Do not leave pets unsupervised around a swimming pool – contrary to popular belief, not all dogs are good swimmers and do not forget to remove the chlorine/salt from their fur, so rinse well after a swim.

Sunscreen

Just like us, dogs and cats require protection too and sunscreen is especially important for dogs/cats with white/thin fur.

Pet owners should remember to avoid any sunscreen that contains para-aminobenzoic acid (PABA), since this can be toxic if ingested.  Quite simply, never use sunscreen with zinc oxide on your pet.

If you are unsure what products to use, please contact your vets who will be only too happy to advise.

Cars

Have you ever sat inside your vehicle on a summer day in the searing heat, with the windows and doors closed?  Try it!  I doubt you will last for five minutes with feeling unwell, so PLEASE do not leave your dogs to swelter.

Walking

Dogs should never be walked in hot temperatures, so avoid the hottest times of the day.

Make sure your walks are done in shaded areas and take plenty of water with you.

Snakes

Don’t forget that even the UK has snakes, most of which are harmless. However, Adders are poisonous and should be avoided where possible.

Adders are primarily found in heathland, dune grasslands and other naturally grassy areas, so do not allow your dog off leash in these areas.

Try to keep to designated trails and if your dog does get bitten, seek immediate veterinary attention.

Summer insects

Ticks are a common problem during the warm summer months, so check your dog regularly, especially when walking through wooded areas.

A good groom following walks, checking for any lumps and bumps. If one is found, they can be a bit tricky to remove, so twisting them off with a tick remover should do the trick, making sure that its head does not get stuck to your dog.  If you are unsure, contact your vet for advice.

Paws

When the sun is at its hottest, surfaces such as sand and paving get extremely hot.  Not can it only burn your pet’s paws, it can also increase body temperature.  If it is too hot for bare feet, it is also too hot for your pet’s paws.

Hopefully, these tips will help both you and your pets to stay safe and enjoyable summer.

 

 

 

 

 

 

 

 

 

Why do dogs eat grass?

Dog sitting on grass

There are many theories as to why cats and dogs eat grass, the most common being that it is medicinal to help them vomit. However, statistics show that less than 25% of cats and dogs that eat grass are actually sick!

Most cat and dog owners have regularly witnessed them eating grass, especially in the summertime, although it is much more common in dogs than cats, here are a few theories as to why are canine and feline friends chomp on the green stuff:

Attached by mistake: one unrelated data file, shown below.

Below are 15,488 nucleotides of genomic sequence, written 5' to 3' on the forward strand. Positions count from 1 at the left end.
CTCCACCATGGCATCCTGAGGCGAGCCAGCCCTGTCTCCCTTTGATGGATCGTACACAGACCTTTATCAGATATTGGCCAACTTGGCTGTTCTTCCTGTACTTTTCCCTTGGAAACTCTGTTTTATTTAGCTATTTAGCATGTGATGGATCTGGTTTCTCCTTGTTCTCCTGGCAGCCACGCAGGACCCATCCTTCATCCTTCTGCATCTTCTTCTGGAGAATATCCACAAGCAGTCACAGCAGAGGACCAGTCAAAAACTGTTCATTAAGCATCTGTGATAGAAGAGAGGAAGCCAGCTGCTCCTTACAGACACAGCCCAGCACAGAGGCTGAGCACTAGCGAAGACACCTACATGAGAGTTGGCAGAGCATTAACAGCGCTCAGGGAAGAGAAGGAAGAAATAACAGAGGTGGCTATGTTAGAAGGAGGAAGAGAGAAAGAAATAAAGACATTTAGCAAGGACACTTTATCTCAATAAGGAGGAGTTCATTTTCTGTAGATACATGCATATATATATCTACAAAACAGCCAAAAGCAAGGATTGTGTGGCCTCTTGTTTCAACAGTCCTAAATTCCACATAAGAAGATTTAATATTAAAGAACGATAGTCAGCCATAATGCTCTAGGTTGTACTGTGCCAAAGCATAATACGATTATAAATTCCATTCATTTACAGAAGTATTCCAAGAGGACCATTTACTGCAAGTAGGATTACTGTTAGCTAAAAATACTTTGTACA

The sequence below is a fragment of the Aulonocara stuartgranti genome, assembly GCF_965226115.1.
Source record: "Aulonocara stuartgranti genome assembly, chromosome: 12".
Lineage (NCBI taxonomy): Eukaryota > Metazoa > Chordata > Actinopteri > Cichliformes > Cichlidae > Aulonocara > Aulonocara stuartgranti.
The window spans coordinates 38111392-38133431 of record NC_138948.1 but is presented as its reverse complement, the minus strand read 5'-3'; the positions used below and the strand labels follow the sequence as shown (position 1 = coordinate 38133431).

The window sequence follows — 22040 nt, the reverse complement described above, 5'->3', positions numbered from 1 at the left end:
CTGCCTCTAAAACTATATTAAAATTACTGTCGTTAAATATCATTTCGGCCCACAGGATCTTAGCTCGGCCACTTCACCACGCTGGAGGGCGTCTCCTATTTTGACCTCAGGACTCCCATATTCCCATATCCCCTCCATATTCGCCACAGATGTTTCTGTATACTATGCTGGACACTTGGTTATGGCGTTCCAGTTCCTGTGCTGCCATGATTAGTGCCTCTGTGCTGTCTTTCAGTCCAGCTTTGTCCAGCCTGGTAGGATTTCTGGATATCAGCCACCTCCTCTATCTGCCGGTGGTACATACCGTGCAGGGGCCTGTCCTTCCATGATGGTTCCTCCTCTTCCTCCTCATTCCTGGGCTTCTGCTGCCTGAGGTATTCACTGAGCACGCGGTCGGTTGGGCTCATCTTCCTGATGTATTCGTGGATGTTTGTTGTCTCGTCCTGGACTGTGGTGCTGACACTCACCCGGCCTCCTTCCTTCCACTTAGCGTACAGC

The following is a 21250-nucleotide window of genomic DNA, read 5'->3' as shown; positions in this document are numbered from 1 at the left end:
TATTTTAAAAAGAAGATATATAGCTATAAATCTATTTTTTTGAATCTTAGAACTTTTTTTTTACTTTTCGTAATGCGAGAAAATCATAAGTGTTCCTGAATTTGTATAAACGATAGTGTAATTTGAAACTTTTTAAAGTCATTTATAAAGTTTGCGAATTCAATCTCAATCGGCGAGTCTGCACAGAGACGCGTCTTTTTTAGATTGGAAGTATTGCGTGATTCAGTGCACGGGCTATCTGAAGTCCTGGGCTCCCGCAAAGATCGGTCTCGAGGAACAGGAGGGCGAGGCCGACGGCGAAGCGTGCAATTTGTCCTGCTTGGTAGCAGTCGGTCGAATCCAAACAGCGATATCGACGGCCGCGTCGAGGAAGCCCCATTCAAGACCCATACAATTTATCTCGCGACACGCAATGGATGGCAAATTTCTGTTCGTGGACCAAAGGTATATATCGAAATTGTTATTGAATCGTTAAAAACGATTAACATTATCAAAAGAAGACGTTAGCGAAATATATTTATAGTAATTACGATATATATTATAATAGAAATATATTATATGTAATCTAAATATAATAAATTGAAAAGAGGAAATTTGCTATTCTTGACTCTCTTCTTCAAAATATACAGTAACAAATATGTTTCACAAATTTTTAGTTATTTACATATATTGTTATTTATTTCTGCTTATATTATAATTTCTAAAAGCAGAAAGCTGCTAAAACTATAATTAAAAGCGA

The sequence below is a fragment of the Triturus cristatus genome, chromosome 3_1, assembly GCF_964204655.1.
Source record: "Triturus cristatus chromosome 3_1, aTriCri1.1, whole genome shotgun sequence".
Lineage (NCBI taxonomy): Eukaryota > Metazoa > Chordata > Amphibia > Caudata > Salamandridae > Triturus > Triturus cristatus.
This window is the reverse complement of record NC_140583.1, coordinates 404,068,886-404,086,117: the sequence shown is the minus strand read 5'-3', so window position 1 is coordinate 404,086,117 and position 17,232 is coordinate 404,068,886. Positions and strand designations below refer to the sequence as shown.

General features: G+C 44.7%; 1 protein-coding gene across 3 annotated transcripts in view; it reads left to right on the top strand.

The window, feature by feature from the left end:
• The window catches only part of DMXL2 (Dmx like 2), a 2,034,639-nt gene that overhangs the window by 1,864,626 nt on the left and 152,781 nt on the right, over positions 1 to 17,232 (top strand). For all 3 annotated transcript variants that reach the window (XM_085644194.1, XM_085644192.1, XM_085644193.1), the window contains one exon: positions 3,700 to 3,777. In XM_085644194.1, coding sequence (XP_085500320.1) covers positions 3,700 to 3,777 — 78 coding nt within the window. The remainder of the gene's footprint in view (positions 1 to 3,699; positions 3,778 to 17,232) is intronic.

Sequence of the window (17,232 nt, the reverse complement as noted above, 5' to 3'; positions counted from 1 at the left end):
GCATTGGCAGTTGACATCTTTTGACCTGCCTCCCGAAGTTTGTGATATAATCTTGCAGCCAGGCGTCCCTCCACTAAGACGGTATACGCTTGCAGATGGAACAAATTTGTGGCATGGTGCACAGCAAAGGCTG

Digestion

There does not appear to be any nutritional value.

Cats can regurgitate when they eat grass since they lack the enzymes which break down vegetation. This could be a way of eliminating indigestible matter from their stomachs.

Natural laxative

It is thought that grass could act as a laxative, helping your cat with regular bowel movements.

Toxic

Cat in long grass

While researchers find that grass eating is relatively common in cats and dogs, it is rarely associated to illness. However, it is extremely important that dog and cat owners are particularly careful about using pesticides or fertilisers on or near your garden plants since they can be extremely toxic.

Diet deficiency

To conclude, research has found that grass eating is extremely common that usually occurs in healthy animals and is not necessarily associated with illness or dietary deficiency.

So, these are just a few reasons why our feline and canine friends may eat grass, but there is another.  Perhaps they both just enjoy the taste!

Which pet is best for me?

So you have taken the decision to welcome a pet into your family for the first time, so what pet is best for you?  Little four-year-old Peter is desperate for that beautiful fluffy bunny he fell in love with in the pet store window, while five year old Mandy has been pleading for a little kitten just like her friend Abigail’s.  Decisions, decisions, what do you do?

Pet ownership is extremely rewarding and I have long been of the opinion, that animal welfare should be part of the school curriculum, but back to the question in hand.

Please do NOT buy or adopt on impulse and do your research before welcoming any animal into your home.

At Nina’s Nannies for Pets, we are keen advocates of #adoptdontshop and would always suggest visiting your local animal shelter.  Pet stores are biased to selling their animals and in my opinion, are not best placed to offer the advice required, such as dietary requirements, socialisation and the correct feeding.  In my capacity as a pet sitter, I have seen countless Rabbits, Guinea Pigs and small furries (with the exception of Syrian Hamsters), being sold separately. This is heartbreaking given that those mentioned are community animals and should never live alone.